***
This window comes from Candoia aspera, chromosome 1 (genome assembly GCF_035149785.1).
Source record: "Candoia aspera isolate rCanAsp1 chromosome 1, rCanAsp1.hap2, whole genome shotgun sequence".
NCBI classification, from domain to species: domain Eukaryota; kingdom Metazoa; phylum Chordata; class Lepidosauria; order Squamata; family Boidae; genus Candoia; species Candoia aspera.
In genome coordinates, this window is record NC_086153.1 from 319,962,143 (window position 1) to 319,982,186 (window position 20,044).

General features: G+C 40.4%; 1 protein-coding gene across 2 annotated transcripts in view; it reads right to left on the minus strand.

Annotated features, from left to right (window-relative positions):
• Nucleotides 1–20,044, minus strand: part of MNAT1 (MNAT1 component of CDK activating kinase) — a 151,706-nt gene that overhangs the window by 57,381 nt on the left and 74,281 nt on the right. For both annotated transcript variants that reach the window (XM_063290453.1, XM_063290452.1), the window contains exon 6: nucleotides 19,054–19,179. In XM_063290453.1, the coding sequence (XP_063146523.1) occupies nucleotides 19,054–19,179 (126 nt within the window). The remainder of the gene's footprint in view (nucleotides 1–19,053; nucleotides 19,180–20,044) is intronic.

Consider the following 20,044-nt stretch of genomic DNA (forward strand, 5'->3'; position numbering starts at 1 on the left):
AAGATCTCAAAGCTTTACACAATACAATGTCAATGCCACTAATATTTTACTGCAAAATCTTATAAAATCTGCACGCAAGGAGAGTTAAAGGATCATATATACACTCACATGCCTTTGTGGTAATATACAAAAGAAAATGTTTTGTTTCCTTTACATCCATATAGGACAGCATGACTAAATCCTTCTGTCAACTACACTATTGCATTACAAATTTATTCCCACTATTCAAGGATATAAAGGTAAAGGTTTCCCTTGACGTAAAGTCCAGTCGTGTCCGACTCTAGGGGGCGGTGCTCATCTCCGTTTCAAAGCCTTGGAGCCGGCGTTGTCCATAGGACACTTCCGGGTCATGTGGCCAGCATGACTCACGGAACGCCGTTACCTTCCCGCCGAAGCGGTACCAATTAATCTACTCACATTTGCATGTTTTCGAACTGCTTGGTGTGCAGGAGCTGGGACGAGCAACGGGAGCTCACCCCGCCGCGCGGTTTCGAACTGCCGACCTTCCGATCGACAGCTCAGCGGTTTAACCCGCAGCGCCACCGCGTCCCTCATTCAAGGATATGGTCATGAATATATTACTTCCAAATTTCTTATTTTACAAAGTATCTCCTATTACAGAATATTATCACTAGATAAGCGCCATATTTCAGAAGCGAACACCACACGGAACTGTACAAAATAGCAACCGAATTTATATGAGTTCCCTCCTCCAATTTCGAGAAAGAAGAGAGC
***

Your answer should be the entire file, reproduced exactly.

This window comes from Candoia aspera, chromosome 1 (genome assembly GCF_035149785.1).
Source record: "Candoia aspera isolate rCanAsp1 chromosome 1, rCanAsp1.hap2, whole genome shotgun sequence".
NCBI classification, from domain to species: domain Eukaryota; kingdom Metazoa; phylum Chordata; class Lepidosauria; order Squamata; family Boidae; genus Candoia; species Candoia aspera.
In genome coordinates, this window is record NC_086153.1 from 319,962,143 (window position 1) to 319,982,186 (window position 20,044).

General features: G+C 40.4%; 1 protein-coding gene across 2 annotated transcripts in view; it reads right to left on the minus strand.

Annotated features, from left to right (window-relative positions):
• Nucleotides 1–20,044, minus strand: part of MNAT1 (MNAT1 component of CDK activating kinase) — a 151,706-nt gene that overhangs the window by 57,381 nt on the left and 74,281 nt on the right. For both annotated transcript variants that reach the window (XM_063290453.1, XM_063290452.1), the window contains exon 6: nucleotides 19,054–19,179. In XM_063290453.1, the coding sequence (XP_063146523.1) occupies nucleotides 19,054–19,179 (126 nt within the window). The remainder of the gene's footprint in view (nucleotides 1–19,053; nucleotides 19,180–20,044) is intronic.

Consider the following 20,044-nt stretch of genomic DNA (forward strand, 5'->3'; position numbering starts at 1 on the left):
AAGATCTCAAAGCTTTACACAATACAATGTCAATGCCACTAATATTTTACTGCAAAATCTTATAAAATCTGCACGCAAGGAGAGTTAAAGGATCATATATACACTCACATGCCTTTGTGGTAATATACAAAAGAAAATGTTTTGTTTCCTTTACATCCATATAGGACAGCATGACTAAATCCTTCTGTCAACTACACTATTGCATTACAAATTTATTCCCACTATTCAAGGATATAAAGGTAAAGGTTTCCCTTGACGTAAAGTCCAGTCGTGTCCGACTCTAGGGGGCGGTGCTCATCTCCGTTTCAAAGCCTTGGAGCCGGCGTTGTCCATAGGACACTTCCGGGTCATGTGGCCAGCATGACTCACGGAACGCCGTTACCTTCCCGCCGAAGCGGTACCAATTAATCTACTCACATTTGCATGTTTTCGAACTGCTTGGTGTGCAGGAGCTGGGACGAGCAACGGGAGCTCACCCCGCCGCGCGGTTTCGAACTGCCGACCTTCCGATCGACAGCTCAGCGGTTTAACCCGCAGCGCCACCGCGTCCCTCATTCAAGGATATGGTCATGAATATATTACTTCCAAATTTCTTATTTTACAAAGTATCTCCTATTACAGAATATTATCACTAGATAAGCGCCATATTTCAGAAGCGAACACCACACGGAACTGTACAAAATAGCAACCGAATTTATATGAGTTCCCTCCTCCAATTTCGAGAAAGAAGAGAGC